Edward Coxere, seventeenth-century seaman and memorialist, served in ships of various different nationalities during his career. He was sent to France in his youth to learn French, but after going to sea he also became fluent in Dutch and Spanish whilst serving on ships of those nationalities. At one point he wrote: "but still, though I had French and English, I had Dutch to learn to understand those I was withal, which I soon got". I also recall Irving Johnson saying somewhere that he had to learn the names of all the lines on the Peking in German. There were, for example, 19 different nationalities speaking ten different languages (English, Dutch, Maltese, Norwegian, Portuguese, Swedish, German, Italian, French, Danish) on HMS Victory at Trafalgar. It's inconceivable that all the officers learned all the languages to accomodate the crew, far simpler for all of the crew to learn English.

On Navy ships, which were required to hold services in the Anglican rite every Sunday, did Scottish Presbyterians, Dutch Calvinists, Danish Lutherans, Portuguese and French Catholics, or even African Muslims participate?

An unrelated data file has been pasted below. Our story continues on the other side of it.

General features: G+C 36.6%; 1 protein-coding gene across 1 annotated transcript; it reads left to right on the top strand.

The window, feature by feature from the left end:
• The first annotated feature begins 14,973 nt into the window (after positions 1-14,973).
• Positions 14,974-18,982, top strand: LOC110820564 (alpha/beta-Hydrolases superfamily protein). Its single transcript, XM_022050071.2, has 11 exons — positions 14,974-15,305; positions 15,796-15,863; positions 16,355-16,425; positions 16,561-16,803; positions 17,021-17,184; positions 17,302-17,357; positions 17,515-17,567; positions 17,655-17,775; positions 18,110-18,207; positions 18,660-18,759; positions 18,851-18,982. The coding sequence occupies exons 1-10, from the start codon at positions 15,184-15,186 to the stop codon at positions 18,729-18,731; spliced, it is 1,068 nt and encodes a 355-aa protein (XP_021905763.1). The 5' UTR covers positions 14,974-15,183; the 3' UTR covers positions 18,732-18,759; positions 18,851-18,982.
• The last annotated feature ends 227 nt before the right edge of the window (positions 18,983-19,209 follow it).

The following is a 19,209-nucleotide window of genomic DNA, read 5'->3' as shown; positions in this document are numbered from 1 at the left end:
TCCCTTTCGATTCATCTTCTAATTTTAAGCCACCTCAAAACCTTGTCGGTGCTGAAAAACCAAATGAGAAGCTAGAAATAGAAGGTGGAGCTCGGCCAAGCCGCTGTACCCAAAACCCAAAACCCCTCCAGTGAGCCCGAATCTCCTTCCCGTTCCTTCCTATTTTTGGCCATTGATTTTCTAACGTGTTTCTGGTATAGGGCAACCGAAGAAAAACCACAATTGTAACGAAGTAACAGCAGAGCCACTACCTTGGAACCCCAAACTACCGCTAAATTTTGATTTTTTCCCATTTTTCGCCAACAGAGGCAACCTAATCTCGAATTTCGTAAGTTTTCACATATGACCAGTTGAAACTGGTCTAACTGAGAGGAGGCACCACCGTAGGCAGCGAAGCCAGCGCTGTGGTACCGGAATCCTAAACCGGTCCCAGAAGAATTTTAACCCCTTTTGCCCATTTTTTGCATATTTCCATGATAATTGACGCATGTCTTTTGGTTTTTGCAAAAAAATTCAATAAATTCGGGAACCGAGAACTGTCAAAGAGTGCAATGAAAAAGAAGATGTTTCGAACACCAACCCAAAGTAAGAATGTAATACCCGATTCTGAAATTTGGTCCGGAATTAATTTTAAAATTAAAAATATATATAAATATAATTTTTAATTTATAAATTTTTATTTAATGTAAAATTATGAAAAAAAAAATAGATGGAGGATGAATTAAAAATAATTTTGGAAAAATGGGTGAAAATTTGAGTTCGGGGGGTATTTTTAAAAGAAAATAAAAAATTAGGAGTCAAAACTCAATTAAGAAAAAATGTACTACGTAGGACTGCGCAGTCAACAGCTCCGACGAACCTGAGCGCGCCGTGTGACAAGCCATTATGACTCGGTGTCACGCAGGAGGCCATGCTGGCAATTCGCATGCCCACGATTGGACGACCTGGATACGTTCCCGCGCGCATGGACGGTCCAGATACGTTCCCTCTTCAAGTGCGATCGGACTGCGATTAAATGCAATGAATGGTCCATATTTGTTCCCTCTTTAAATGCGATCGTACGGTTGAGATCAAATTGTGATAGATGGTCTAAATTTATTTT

Thomas Lurting, another 17th-century seaman memorialist and a Quaker, mentions the Quakers not attending service with the rest of the crew, but holding their own private meeting: "The first thing observable was, they refused to hear the Priest..." and "it was reported in the Publick Place of Worship, that I was amongst the Quakers; at which, many of them left the Priest and his Worship, to come and see me". Interestingly, on Lurting's ship, the captain was a "Baptist Preacher".

And knottiest of all: it must have been inevitable, what with Europe's shifting alliances and the long communication lags, that England would occasionally go to war with a country whose sailors were still on English ships. What happened then? Did the foreign sailors consent to fight against their native countries? Were they imprisoned as "enemy aliens?" Traded for English seamen in foreign service?